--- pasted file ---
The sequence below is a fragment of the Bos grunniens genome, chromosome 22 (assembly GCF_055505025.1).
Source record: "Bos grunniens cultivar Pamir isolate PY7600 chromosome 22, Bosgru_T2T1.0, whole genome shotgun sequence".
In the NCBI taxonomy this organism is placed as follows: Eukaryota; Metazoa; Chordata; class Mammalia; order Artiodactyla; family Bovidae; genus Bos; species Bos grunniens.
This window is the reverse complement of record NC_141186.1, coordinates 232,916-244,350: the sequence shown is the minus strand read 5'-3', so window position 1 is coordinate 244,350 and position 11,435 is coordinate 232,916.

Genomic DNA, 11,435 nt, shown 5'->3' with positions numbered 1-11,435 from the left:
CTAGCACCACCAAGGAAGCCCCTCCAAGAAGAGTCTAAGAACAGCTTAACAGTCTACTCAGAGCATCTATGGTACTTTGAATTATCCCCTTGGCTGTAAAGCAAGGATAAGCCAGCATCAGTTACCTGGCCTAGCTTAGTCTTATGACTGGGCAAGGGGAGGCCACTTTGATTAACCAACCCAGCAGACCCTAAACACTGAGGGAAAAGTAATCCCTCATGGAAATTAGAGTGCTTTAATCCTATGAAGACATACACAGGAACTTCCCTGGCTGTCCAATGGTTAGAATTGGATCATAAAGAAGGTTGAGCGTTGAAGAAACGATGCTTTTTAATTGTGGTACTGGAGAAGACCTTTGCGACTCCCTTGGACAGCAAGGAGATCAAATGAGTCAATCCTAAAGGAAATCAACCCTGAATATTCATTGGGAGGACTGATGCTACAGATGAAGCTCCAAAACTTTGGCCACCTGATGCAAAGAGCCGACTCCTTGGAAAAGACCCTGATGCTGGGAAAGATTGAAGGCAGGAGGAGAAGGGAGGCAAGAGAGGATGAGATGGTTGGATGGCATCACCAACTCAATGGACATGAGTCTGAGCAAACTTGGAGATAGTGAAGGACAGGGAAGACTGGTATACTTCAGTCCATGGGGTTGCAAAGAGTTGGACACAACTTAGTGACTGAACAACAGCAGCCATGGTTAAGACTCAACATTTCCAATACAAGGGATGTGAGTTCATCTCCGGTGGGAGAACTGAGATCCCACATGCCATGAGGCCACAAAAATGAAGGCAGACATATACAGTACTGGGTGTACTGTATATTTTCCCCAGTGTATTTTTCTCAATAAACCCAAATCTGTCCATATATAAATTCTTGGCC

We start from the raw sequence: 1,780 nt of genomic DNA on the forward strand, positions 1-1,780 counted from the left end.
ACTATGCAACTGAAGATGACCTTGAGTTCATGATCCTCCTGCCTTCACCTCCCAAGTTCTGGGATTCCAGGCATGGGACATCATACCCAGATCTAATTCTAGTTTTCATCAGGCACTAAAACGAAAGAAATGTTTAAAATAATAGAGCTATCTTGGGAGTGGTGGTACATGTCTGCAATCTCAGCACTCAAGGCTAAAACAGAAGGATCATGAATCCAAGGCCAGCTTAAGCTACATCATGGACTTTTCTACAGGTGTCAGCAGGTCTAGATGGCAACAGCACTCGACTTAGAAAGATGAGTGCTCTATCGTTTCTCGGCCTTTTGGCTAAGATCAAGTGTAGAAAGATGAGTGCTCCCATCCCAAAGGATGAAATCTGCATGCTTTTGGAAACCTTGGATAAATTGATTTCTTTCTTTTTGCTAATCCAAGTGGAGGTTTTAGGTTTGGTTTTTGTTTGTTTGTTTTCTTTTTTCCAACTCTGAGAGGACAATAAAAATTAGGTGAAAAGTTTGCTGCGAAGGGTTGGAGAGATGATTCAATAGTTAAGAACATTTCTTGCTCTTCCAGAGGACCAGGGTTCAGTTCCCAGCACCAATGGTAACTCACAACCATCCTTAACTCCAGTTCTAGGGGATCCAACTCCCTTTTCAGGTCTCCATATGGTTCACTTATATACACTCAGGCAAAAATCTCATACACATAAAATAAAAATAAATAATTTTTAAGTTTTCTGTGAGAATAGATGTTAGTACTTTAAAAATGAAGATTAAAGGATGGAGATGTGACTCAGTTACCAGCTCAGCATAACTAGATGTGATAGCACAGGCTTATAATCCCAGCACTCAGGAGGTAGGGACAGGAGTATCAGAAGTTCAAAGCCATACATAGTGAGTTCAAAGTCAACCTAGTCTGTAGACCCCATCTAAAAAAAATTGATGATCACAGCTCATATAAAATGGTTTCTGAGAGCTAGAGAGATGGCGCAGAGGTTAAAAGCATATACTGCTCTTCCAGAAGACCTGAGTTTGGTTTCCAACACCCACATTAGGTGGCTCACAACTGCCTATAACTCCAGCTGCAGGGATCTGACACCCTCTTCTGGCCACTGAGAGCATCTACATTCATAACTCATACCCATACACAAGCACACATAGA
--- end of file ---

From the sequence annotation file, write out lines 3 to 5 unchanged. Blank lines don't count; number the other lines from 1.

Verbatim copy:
In the NCBI taxonomy this organism is placed as follows: Eukaryota; Metazoa; Chordata; class Mammalia; order Artiodactyla; family Bovidae; genus Bos; species Bos grunniens.
This window is the reverse complement of record NC_141186.1, coordinates 232,916-244,350: the sequence shown is the minus strand read 5'-3', so window position 1 is coordinate 244,350 and position 11,435 is coordinate 232,916.

Genomic DNA, 11,435 nt, shown 5'->3' with positions numbered 1-11,435 from the left: